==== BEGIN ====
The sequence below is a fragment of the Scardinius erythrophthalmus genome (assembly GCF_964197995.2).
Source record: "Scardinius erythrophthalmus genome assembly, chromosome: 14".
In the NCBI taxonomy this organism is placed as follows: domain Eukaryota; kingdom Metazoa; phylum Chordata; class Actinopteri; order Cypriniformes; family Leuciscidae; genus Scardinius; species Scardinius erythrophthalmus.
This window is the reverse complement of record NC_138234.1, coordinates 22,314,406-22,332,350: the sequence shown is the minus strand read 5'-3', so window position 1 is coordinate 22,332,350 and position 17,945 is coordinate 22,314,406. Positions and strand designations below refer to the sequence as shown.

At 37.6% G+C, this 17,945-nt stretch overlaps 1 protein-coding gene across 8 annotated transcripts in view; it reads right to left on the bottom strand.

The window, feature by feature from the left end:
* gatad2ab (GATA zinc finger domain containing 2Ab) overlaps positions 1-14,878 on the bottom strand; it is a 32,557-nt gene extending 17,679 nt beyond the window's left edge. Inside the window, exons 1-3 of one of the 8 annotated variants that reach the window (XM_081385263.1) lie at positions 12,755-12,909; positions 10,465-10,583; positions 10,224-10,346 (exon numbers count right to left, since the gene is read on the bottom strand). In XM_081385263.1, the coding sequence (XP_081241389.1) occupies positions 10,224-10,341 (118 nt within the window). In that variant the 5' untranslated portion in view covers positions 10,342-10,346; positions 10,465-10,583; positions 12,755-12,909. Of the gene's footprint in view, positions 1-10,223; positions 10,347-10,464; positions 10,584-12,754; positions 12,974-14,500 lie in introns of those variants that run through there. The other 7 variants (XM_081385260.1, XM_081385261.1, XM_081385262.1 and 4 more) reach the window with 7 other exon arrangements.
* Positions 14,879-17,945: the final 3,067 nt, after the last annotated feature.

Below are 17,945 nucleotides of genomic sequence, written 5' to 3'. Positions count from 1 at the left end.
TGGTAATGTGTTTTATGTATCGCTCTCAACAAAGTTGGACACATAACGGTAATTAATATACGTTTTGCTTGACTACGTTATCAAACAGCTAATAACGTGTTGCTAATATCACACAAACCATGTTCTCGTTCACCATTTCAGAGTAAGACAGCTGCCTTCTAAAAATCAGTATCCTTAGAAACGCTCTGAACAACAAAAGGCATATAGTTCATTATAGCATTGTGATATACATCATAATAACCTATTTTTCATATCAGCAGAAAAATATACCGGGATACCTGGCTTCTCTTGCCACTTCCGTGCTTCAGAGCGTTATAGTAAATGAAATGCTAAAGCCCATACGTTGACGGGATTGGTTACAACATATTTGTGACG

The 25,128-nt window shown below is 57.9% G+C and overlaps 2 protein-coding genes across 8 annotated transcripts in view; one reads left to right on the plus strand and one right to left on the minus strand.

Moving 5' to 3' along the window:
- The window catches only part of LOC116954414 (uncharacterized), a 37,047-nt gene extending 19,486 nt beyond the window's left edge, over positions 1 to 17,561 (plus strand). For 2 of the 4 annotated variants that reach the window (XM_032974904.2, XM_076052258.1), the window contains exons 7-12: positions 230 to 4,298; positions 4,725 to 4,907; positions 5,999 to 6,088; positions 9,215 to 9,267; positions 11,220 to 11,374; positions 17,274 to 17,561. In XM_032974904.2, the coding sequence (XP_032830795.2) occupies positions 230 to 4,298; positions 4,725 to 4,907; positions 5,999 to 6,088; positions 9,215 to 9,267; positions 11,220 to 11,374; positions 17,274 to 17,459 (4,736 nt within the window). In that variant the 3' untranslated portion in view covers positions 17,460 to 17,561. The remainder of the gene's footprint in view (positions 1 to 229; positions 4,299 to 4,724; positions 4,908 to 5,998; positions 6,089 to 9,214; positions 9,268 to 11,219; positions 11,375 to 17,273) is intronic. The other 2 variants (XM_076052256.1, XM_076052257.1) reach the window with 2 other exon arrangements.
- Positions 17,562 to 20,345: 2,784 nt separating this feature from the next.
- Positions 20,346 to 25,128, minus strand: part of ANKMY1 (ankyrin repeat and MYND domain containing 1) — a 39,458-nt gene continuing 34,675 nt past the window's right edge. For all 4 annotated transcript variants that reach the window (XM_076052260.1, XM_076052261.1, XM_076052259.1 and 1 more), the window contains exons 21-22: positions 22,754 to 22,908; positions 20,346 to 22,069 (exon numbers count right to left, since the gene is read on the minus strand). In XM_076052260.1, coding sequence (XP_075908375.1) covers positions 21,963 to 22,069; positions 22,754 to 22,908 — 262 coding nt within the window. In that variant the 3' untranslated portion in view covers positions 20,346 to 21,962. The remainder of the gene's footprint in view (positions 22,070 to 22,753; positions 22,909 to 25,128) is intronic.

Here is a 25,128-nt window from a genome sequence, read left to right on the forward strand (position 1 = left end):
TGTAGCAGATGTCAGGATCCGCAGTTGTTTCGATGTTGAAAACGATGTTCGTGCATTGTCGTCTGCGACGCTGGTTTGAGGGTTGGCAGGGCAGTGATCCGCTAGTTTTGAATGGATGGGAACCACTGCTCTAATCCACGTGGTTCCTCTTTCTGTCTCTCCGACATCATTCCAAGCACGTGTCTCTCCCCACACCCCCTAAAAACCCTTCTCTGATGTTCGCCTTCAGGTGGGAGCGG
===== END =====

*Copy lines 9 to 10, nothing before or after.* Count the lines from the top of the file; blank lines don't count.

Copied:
Below are 17,945 nucleotides of genomic sequence, written 5' to 3'. Positions count from 1 at the left end.
TGGTAATGTGTTTTATGTATCGCTCTCAACAAAGTTGGACACATAACGGTAATTAATATACGTTTTGCTTGACTACGTTATCAAACAGCTAATAACGTGTTGCTAATATCACACAAACCATGTTCTCGTTCACCATTTCAGAGTAAGACAGCTGCCTTCTAAAAATCAGTATCCTTAGAAACGCTCTGAACAACAAAAGGCATATAGTTCATTATAGCATTGTGATATACATCATAATAACCTATTTTTCATATCAGCAGAAAAATATACCGGGATACCTGGCTTCTCTTGCCACTTCCGTGCTTCAGAGCGTTATAGTAAATGAAATGCTAAAGCCCATACGTTGACGGGATTGGTTACAACATATTTGTGACG